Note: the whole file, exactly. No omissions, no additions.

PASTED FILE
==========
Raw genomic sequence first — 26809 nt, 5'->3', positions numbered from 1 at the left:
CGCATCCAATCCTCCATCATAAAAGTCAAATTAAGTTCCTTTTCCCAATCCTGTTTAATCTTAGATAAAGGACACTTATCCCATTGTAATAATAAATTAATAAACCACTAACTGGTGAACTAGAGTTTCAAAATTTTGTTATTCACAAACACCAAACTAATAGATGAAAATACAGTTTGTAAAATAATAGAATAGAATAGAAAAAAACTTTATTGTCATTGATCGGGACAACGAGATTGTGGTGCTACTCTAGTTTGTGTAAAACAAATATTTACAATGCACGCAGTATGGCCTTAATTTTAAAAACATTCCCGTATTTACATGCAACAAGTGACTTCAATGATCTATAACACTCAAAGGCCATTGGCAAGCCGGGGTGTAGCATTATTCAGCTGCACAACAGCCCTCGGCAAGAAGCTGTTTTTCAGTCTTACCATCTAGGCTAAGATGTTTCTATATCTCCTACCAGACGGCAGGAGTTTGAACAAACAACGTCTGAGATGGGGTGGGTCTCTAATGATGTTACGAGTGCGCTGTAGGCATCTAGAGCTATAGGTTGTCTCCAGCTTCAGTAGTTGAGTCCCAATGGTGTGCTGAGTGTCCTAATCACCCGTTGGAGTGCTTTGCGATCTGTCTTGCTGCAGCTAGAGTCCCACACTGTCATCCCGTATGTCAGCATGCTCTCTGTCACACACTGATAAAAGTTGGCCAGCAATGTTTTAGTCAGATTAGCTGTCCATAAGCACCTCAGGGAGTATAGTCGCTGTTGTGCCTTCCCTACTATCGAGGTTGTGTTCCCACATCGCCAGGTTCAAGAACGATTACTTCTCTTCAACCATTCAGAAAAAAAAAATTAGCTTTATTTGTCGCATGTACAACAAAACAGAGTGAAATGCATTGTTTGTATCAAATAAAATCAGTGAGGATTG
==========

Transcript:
Raw genomic sequence first — 26809 nt, 5'->3', positions numbered from 1 at the left:
CGCATCCAATCCTCCATCATAAAAGTCAAATTAAGTTCCTTTTCCCAATCCTGTTTAATCTTAGATAAAGGACACTTATCCCATTGTAATAATAAATTAATAAACCACTAACTGGTGAACTAGAGTTTCAAAATTTTGTTATTCACAAACACCAAACTAATAGATGAAAATACAGTTTGTAAAATAATAGAATAGAATAGAAAAAAACTTTATTGTCATTGATCGGGACAACGAGATTGTGGTGCTACTCTAGTTTGTGTAAAACAAATATTTACAATGCACGCAGTATGGCCTTAATTTTAAAAACATTCCCGTATTTACATGCAACAAGTGACTTCAATGATCTATAACACTCAAAGGCCATTGGCAAGCCGGGGTGTAGCATTATTCAGCTGCACAACAGCCCTCGGCAAGAAGCTGTTTTTCAGTCTTACCATCTAGGCTAAGATGTTTCTATATCTCCTACCAGACGGCAGGAGTTTGAACAAACAACGTCTGAGATGGGGTGGGTCTCTAATGATGTTACGAGTGCGCTGTAGGCATCTAGAGCTATAGGTTGTCTCCAGCTTCAGTAGTTGAGTCCCAATGGTGTGCTGAGTGTCCTAATCACCCGTTGGAGTGCTTTGCGATCTGTCTTGCTGCAGCTAGAGTCCCACACTGTCATCCCGTATGTCAGCATGCTCTCTGTCACACACTGATAAAAGTTGGCCAGCAATGTTTTAGTCAGATTAGCTGTCCATAAGCACCTCAGGGAGTATAGTCGCTGTTGTGCCTTCCCTACTATCGAGGTTGTGTTCCCACATCGCCAGGTTCAAGAACGATTACTTCTCTTCAACCATTCAGAAAAAAAAAATTAGCTTTATTTGTCGCATGTACAACAAAACAGAGTGAAATGCATTGTTTGTATCAAATAAAATCAGTGAGGATTG